Rotational symmetry appears in sea stars, jellyfish, and sea anemones. It also appears in human-made objects like airplane propellers, Ferris wheels, dartboards and other familiar items. Shapes and objects have rotational symmetry if they can be pivoted (turned or spun) around their center less than one full rotation without appearing to change.

Table Of Contents

  1. Center
  2. Rotational Symmetry and Order
  3. Regular Polygons
  4. Degree of Rotation

Center

The center, pivot, or center of balance are all ways to describe the single point on an object around which the object can turn, rotate or spin.

Think of your mathematics textbook. Can you find a spot on it that allows the book to balance on your index finger? When you find that spot, you have the center of the object. The rectangle that is your mathematics textbook can be rotated around that center to find its rotational symmetry.

Rotational Symmetry and Order

The order of symmetry is a number used to describe how many times the object will appear to be the same while rotating through 360°. If it only matches up twice, it is Order 2; if it matches the original shape three times, it is Order 3, and so on.

[insert drawing: two octagonal STOP signs, first oriented so STOP is easily read; second rotated 45° so lettering is angled]

Common orders and the amount the object rotates are:

  • Order 2: 180°
  • Order 3: 120°
  • Order 4: 90°
  • Order 5: 72°
  • Order 6: 60°
  • Order 7: a teensy bit more than 51°
  • Order 8: 45°
  • Order 9: 40°
  • Order 10: 36°

You may notice that no Order 1 exists; this would be a shape that has to turn completely around (360°) to look the same. No object has rotational symmetry of Order 1.

You may also notice just how many Orders are possible. This is because 360° has so many factors. The only misfit is Order 7, since 360° does not divide evenly by 7.

Regular Polygons

Many everyday objects show rotational symmetry. In mathematics, all the regular polygons have rotational symmetry.

Here is an equilateral triangle. How many times will it match itself when rotated around its center?

[insert drawing: two equilateral △s side by side, with a well-drawn curving arrow from the top vertex of the second △ to its right vertex]

The equilateral triangle will match three times in rotating (turning) around its center. So it has rotational symmetry of Order 3.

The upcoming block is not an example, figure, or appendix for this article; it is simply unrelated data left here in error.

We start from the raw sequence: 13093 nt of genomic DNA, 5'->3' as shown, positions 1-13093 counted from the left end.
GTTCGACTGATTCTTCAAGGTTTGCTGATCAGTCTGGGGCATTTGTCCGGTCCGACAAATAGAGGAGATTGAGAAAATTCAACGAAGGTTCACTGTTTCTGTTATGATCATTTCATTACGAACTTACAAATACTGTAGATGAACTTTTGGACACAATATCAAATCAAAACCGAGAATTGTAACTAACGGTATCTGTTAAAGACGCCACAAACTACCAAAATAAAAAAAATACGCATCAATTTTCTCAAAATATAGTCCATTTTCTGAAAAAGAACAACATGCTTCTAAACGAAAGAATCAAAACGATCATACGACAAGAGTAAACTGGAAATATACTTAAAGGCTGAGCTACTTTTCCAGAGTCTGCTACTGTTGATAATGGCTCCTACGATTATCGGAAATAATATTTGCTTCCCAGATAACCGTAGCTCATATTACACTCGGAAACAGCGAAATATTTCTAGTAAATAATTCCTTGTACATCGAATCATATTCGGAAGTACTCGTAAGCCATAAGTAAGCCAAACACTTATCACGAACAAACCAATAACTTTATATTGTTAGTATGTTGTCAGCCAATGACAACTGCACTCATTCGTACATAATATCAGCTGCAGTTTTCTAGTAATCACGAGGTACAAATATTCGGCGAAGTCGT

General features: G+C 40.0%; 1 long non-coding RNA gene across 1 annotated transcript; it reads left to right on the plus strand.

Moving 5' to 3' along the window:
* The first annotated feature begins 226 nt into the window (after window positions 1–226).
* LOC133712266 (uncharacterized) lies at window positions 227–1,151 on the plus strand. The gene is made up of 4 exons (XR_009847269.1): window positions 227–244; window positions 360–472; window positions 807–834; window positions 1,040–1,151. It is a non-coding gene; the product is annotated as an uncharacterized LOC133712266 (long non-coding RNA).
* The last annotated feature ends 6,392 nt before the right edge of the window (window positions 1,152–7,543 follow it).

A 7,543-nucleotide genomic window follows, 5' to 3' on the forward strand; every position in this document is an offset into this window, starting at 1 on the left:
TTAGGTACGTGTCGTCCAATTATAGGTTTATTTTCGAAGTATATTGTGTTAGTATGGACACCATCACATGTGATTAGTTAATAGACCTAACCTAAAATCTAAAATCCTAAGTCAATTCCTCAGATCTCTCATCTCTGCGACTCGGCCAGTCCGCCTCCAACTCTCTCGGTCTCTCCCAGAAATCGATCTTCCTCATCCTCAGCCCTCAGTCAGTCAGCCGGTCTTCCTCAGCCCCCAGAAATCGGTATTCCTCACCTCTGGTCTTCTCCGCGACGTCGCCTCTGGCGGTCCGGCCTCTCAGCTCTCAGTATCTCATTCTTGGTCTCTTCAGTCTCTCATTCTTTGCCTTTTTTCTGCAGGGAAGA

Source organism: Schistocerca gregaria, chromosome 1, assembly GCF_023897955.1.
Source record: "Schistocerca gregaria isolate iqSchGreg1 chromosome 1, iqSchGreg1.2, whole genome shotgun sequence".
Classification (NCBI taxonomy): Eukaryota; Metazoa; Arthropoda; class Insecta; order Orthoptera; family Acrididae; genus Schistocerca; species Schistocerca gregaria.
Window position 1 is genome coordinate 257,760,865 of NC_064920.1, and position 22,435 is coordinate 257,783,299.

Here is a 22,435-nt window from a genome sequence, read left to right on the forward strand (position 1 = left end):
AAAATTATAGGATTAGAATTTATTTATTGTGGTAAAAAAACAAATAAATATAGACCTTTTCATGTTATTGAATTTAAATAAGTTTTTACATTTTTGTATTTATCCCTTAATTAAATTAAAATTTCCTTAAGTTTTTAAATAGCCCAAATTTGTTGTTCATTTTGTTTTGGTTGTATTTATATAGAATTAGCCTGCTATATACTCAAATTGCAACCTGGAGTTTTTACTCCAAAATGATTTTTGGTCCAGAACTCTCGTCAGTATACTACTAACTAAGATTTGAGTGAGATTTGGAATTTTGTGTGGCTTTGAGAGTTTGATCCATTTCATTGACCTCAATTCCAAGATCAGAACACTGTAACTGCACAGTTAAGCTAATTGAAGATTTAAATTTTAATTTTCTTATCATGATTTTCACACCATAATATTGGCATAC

Can you figure out the Order of rotational symmetry for the square below?

[insert drawing: two squares side by side, with a well-drawn curving arrow from the top right corner of the second square to its bottom right corner]

To go from the first drawing to the second, we need only rotate the object 90°. We can do that four times, so a square has Order 4.

What about this regular pentagon? What is its rotational symmetry?

[insert drawing: two regular pentagons, with very short curving arrow showing clockwise rotation on second pentagon]

Did you say it is Order 5? Have you noticed a pattern? For the regular polygons, the Order of rotational symmetry is equal to the number of sides of the polygons.

Without drawing it, can you say what the Order of rotational symmetry is for a regular decagon, a 10-sided polygon? It is Order 10, meaning you can rotate the figure 36° and match it to the original. You can do that 10 times in making one complete rotation.

Degree of Rotation

The number of degrees you must rotate the object around its center is key to finding its Order of rotational symmetry, but it also tells you how much to rotate the object to make it match its original position.

Very often you can find the degrees of rotation by physically rotating the object, if it is something in your daily life. Take a rectangular cell phone, for example. Concentrating only on its outline, what happens when you rotate (spin) the phone halfway around a complete circle?

[insert drawing or animation: cell phone rectangle rotating 180°]

You can do that same move again to return to the original shape. So, the cell phone's rectangular shape rotated 180° two times; Order 2.

You can get the degree of rotation if you know the Order, by dividing:

360°/Order = Degree of Rotation

You can get the Order if you know the degree of rotation, by dividing:

360°/Degree of Rotation = Order

Getting back to our sea stars, can you figure out their Order of rotational symmetry and their degrees of rotation?

[insert photograph: five-armed sea star]

The sea star is Order 5, using 72 degrees of rotation.

The chemical structure of a benzene molecule is interesting and shows rotational symmetry. Can you name its Order and degrees of rotation?

[insert drawing: benzene molecule; try https://www.worldofmolecules.com/solvents/benzene.htm]

The molecule shows Order 6 rotational symmetry, with 60 degrees of rotation.

Next Lesson:

Transformations in Math

Instructor: Malcolm M.
Malcolm has a Master's Degree in education and holds four teaching certificates. He has been a public school teacher for 27 years, including 15 years as a mathematics teacher.

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